In support of his contention, defendant relies principally upon People v. Rezek (1954), 4 Ill.2d 164, 122 N.E.2d 272. In Rezek defendant was indicted with three others for armed robbery but was tried separately. Three witnesses to the robbery were able to identify the others but did not recognize Rezek. The prosecutor had the others "paraded" before the jury for the witnesses to identify. A fourth witness, who was able to identify Rezek, also identified the other three co-defendants. The supreme court found this identification testimony irrelevant and prejudicial:

"We can think of no relevancy of this testimony on the question of the guilt of this defendant. The identifying of the three co-defendants as participants in the robbery certainly had no weight in determining whether the defendant had likewise participated therein. It was well calculated to prejudice the defendant in the eyes of the jury." 4 Ill.2d 164, 168-69.

Contrary to defendant's representations Rezek did not decide that all in-court identifications of co-defendants not on trial are irrelevant (see People v. Keagle (1955), 7 Ill.2d 408, 415, 131 N.E.2d 74), nor did Rezek hold that such identification testimony is invariably prejudicial.

In People v. McNeil (1972), 52 Ill.2d 409, 288 N.E.2d 464, the State was allowed to bring a co-defendant, who had pleaded guilty prior to defendant's trial, into the courtroom and caused him to be identified as one of the robbers by one of the victims to the robbery. Commenting on its earlier opinion in Rezek, the court stated:

"It is true that the fact a witness has accurately identified A as a participant in an occurrence has no direct bearing upon the accuracy of his identification of B as a participant in the same occurrence. But in some circumstances that fact may tend to indicate that the witness is an accurate observer, and thus be admissible by way of corroboration. The question would then be whether the corroborative value is outweighed by the prejudicial effect." 52 Ill.2d 409, 417.

The court found that the proof of guilt was so strong that the admission of this evidence could not have affected the result. 52 Ill.2d 409, 417.

In the present case we believe that the complainant's in-court identification of Ross had little, if any, bearing on whether he was an accurate observer. We reach this conclusion because of the complainant's testimony that he had known Ross "quite well" and had seen him "almost everyday" for "twenty or twenty-five years" since Ross was a child. In light of the witness' familiarity with Ross, his ability to identify him in court had virtually no relevance to his ability to identify defendant, who he might have seen before the crime but did not know personally. We cannot agree with defendant, however, that Crider's identification of Ross "would have falsely created the impression in the minds of the jury that if Crider so easily identified Ross then his identification of Freeman must have been just as credible and reliable." It would have been obvious to the jury that Crider's ability to identify Ross was based at least in part on factors which had no bearing on Crider's ability to identify defendant. Defense counsel argued these matters to the jury.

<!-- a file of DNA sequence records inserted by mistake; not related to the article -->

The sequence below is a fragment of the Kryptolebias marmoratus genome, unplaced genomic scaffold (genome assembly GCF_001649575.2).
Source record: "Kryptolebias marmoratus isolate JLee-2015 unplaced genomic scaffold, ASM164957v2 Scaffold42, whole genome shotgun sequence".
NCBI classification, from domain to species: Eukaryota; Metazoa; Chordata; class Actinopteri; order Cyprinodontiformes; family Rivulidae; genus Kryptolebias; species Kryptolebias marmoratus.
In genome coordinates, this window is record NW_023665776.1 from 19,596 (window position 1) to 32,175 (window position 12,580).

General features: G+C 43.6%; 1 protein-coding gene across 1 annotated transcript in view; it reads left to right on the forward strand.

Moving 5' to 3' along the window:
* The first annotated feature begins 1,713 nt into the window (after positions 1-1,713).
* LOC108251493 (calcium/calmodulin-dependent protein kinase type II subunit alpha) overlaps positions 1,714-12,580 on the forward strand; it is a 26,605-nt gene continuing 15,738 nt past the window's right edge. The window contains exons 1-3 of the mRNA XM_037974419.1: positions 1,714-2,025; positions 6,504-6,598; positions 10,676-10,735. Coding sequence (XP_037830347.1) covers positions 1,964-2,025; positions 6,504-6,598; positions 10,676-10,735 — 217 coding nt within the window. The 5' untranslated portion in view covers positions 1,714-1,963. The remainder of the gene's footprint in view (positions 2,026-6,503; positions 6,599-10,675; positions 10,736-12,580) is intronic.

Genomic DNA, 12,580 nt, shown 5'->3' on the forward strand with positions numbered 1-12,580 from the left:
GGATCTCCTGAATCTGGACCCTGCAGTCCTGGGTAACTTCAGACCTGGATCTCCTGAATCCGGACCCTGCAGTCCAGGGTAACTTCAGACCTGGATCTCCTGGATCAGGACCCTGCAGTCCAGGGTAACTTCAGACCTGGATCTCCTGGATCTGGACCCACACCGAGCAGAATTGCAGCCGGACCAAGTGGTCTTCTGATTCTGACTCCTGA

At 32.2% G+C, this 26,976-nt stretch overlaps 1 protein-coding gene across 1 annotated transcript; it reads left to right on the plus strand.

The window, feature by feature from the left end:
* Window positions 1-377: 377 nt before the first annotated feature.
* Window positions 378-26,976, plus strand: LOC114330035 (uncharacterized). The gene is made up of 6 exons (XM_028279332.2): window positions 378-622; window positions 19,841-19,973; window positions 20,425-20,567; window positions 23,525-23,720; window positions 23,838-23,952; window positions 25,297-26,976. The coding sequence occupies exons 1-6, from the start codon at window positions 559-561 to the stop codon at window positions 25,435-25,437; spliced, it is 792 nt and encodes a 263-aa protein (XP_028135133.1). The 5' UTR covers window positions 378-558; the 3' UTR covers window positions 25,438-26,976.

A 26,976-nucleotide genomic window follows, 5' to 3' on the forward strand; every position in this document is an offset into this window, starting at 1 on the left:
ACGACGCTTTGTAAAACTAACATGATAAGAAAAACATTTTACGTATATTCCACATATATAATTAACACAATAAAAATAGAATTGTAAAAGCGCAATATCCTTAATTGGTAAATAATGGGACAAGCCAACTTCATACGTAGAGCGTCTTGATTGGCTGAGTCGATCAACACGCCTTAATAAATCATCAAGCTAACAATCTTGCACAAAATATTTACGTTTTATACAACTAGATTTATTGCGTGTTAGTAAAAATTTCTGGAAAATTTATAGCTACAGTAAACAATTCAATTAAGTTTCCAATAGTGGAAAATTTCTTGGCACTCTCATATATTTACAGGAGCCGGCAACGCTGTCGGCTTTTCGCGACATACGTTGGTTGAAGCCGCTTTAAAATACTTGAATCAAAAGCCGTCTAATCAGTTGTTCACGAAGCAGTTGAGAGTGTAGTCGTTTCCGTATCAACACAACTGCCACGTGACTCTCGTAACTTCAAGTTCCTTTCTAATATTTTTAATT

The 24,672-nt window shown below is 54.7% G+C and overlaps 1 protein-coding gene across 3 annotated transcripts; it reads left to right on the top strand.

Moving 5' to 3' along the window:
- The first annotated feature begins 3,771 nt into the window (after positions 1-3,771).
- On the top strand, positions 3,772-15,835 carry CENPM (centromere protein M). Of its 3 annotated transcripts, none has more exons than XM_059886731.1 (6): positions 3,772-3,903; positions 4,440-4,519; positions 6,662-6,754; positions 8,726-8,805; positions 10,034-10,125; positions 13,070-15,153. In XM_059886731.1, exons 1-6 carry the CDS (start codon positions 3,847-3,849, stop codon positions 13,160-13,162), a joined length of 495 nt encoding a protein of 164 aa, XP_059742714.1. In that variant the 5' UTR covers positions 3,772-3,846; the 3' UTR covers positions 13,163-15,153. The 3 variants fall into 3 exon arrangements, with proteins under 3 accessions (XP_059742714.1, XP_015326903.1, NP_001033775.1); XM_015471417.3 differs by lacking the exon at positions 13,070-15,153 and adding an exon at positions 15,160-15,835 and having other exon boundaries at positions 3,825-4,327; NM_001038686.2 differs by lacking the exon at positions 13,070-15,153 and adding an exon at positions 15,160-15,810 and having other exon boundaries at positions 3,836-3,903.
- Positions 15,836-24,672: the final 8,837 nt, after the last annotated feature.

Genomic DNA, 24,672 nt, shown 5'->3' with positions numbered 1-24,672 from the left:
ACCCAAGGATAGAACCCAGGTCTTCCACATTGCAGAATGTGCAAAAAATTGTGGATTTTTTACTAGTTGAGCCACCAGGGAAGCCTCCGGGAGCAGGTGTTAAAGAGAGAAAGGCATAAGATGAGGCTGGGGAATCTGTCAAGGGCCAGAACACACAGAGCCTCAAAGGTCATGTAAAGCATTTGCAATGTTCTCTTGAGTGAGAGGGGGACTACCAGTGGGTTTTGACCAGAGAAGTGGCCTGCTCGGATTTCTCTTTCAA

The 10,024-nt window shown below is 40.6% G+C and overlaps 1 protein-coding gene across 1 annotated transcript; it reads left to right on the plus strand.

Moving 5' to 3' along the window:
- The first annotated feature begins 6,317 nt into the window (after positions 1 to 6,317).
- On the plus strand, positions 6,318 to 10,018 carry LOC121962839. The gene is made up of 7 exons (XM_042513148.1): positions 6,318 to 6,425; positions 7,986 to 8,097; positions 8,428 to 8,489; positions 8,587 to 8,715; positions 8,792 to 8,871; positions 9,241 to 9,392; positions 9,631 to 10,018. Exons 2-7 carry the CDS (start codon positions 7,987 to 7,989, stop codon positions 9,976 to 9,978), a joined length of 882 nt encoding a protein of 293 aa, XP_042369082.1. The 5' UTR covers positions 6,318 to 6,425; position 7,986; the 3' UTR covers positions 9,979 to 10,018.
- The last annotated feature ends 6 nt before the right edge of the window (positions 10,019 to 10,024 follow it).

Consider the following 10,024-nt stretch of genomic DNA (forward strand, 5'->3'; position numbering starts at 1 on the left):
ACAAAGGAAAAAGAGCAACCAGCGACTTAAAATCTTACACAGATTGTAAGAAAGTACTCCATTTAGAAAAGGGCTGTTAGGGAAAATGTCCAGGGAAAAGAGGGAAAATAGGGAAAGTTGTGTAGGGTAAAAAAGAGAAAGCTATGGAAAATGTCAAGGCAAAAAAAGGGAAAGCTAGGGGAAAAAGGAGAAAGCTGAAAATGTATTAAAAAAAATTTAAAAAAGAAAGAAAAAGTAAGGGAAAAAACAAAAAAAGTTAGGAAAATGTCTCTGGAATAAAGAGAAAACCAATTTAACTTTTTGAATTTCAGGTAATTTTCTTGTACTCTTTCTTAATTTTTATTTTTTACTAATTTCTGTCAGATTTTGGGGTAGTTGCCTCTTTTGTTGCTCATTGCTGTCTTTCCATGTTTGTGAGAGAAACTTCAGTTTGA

An in-court identification of a co-defendant not on trial is not prejudicial per se. (McNeil; People v. Keagle (1955), 7 Ill.2d 408, 415, 131 N.E.2d 74.) In Rezek the in-court identification of defendant's co-defendants was only one of two grounds on which defendant's conviction was reversed. The court specifically commented that "if either of the * * * errors existed separately we would not be inclined to reverse the judgment." (4 Ill.2d 164, 170.) Here defendant alleges no other errors. Unlike Rezek, where three co-defendants were "paraded" before the jury to be identified by four witnesses, three of whom were unable to identify the defendant on trial, only one co-defendant was presented to the jury in the instant case and he was identified by a witness who had already identified the defendant.

Defendant, however, contends that the potential for prejudice was exacerbated in this case by the fact that the jury which convicted defendant was selected with the understanding that two defendants were to be tried. Once it appeared that only one defendant was to be tried, "* * * the only conclusion the jury could have drawn was that Ross had pled guilty to the charges against him and left Freeman to go to trial alone."

• 1 This argument is wholly speculative. The jury was never informed of Ross' plea. As far as the jury knew, Ross might have elected to waive a jury trial and agreed to be tried by the court at a later date. Even if the jury assumed that Ross had pleaded guilty, we fail to perceive how this assumption necessarily would have prejudiced defendant. The jury may well have believed that Ross had pleaded guilty because he was in fact guilty and that defendant was insisting upon a trial because he was not. In light of the victim's positive identification of defendant and the trial court's admonishment to the jury before opening statements that they were to concern themselves only with the guilt or innocence of Gerald Freeman, not Ronald Ross, *fn2 we find no prejudice in the procedure of which defendant complains.

• 2 Although not raised as an issue on appeal, we note that the trial court sentenced defendant to serve extended terms of imprisonment on each of his convictions. Under People v. Evans (1981), 87 Ill.2d 77, 87, 429 N.E.2d 520, an extended sentence may be imposed only for the most serious offense of which the offender is convicted. Defendant was convicted and sentenced to serve extended terms of 40 years for armed robbery, a Class X offense, 14 years for burglary, a Class 2 felony, and 10 years for burglary, a Class 2 felony, and 10 years for aggravated battery, a Class 3 felony. Under Evans the extended sentences for burglary and aggravated battery are illegal and must be vacated. This cause, therefore, must be remanded for resentencing on those convictions. This does not affect the legality of the extended sentence for armed robbery.

For the foregoing reasons the judgments of defendant's convictions are affirmed, the sentences imposed thereon are affirmed in part and vacated in part and the cause is remanded to the trial court for resentencing consistent with the views expressed herein.

Convictions affirmed; sentences affirmed in part and vacated in part; cause remanded for resentencing.

DOWNING and HARTMAN, JJ., concur.